The Côte des Blancs Champagne wine region is a sub-region of the Champagne vineyard area, in northeast France. The region is located in the department of Marne and extends south of Epernay, bringing it to the center of the Champagne region. 3,190 ha (7,882 acres) of vineyards are planted here. White varieties are so dominant, they gave the region its name (Blanc = White), although others say that the name is based on the presence of white chalky soils. Either way, this makes the specialty of this region easy to remember! The pure chalk of the soil results in precise wines, with great elegance. These base wines are fermented again in the bottle, to create sparkling Champagne. The region includes six Grand Crus villages (out of 17 total Grand Crus across all of Champagne), as well as multiple premier cru vineyards.
In the Côte des Blancs, the white Chardonnay grape accounts for more than 97% of the plantings. Chardonnay is one of the three main grapes of the Champagne region. It gives the best results in the chalky soils of the Côte des Blancs. Chardonnay from the Côte des Blancs gives an intense mouthwatering acidity and a playful body to the wines, making them perfect for long aging. Chardonnay grapes from this region are found in most of the top-end Champagnes on the market.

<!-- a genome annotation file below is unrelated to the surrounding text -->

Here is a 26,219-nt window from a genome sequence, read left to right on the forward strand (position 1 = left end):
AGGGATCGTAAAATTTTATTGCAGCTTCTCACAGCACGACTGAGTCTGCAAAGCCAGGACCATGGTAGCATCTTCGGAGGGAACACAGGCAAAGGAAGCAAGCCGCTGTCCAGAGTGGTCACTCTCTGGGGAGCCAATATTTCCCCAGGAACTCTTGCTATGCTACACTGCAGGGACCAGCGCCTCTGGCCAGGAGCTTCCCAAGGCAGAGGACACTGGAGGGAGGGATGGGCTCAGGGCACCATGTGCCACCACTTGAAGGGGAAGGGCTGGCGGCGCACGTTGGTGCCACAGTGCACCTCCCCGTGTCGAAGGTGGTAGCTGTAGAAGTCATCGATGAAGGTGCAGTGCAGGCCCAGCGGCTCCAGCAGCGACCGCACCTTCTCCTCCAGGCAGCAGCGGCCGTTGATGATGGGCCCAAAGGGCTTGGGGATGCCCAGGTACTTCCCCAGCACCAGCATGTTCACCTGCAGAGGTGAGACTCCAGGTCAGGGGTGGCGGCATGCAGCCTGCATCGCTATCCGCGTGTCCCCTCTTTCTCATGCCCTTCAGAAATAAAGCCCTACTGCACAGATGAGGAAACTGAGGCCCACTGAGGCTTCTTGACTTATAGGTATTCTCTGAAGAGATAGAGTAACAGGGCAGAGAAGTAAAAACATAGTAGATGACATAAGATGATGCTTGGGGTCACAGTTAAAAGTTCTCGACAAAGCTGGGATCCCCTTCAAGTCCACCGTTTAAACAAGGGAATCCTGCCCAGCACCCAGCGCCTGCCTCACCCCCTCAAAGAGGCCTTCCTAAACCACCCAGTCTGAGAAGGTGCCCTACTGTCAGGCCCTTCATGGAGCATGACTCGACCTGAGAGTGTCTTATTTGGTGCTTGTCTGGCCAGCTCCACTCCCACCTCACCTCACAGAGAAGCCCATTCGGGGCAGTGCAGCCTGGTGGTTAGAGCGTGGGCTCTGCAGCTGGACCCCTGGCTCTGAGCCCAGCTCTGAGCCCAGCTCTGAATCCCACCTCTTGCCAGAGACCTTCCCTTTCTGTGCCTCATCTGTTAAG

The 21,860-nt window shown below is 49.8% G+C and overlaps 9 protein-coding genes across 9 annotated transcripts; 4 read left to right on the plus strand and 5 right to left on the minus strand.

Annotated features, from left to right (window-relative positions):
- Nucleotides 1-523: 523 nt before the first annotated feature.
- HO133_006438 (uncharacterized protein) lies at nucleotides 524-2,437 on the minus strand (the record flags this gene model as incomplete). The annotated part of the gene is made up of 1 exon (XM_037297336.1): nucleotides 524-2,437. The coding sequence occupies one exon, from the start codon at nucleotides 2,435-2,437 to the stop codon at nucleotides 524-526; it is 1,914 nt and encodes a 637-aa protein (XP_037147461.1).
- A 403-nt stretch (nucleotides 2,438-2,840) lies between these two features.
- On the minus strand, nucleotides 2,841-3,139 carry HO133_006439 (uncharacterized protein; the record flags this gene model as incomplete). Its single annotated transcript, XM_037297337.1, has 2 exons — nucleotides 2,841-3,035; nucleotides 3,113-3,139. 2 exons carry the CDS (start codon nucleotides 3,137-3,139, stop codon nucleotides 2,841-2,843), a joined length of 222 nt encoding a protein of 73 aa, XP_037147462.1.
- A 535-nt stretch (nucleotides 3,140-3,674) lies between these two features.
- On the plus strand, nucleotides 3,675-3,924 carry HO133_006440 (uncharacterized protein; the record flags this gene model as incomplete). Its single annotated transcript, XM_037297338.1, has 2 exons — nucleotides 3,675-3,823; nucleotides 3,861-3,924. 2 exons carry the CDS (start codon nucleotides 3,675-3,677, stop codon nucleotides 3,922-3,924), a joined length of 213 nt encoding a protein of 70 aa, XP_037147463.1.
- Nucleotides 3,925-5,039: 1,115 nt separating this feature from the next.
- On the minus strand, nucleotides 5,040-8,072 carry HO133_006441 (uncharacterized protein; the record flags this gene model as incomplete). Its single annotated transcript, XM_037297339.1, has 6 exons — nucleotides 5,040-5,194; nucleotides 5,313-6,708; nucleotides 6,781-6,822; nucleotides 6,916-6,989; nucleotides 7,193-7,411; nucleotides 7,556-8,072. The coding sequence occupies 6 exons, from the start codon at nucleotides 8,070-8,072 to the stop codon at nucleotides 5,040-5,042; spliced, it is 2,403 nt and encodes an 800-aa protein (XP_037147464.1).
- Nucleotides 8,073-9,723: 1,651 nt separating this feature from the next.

The vineyards of the Côte des Blancs are located on an east-facing slope. The region is located at 48º latitude, so the east-facing slopes allow the very first sun rays to hit the vines and warm them up from the cold nights the region experiences throughout the year. Furthermore, this orientation shelters the vineyards from the harsh western winds, creating the perfect microclimate for grape growing. The slope also allows fast drainage after the rain, a sought-after character in viticulture.
Côte des Blancs is blessed with some of the purest chalky soils of Champagne. Chalk is great at retaining the necessary water after the rains to properly sustain the vines, while at the same time shows incredible drainage abilities! This results in vines that are not overly vigorous despite the frequent rains in the region, allowing the grapes to ripen perfectly.
Grand Cru Villages
Côte des Blancs is home to six of the seventeen Champagne Grand Cru villages. Grand Cru is the highest classification for the Champagne vineyards. This is a big feat, considering that Côte des Bars has none! The Grand Vry villages of the Côte des Blancs from north to south are: Chouilly, Oiry, Cramant, Avize, Oger, and Mesnil-sur-Oger. Few Champagnes showcase the individual name of the vineyard, if the fruit used came from a single village, however, most Grand Cru Champagnes are blends of grapes coming from two or more of these villages.
Blanc de Blancs
Chardonnay is increasing in popularity, so is the fruit from the Côte des Blancs. Production of the Blanc de Blancs style – Champagne made exclusively from white grapes – is becoming more and more fashionable, as it is thought to be the wine with the highest aging potential. Blanc de Blancs is also a style that works well with drier styles of Champagne.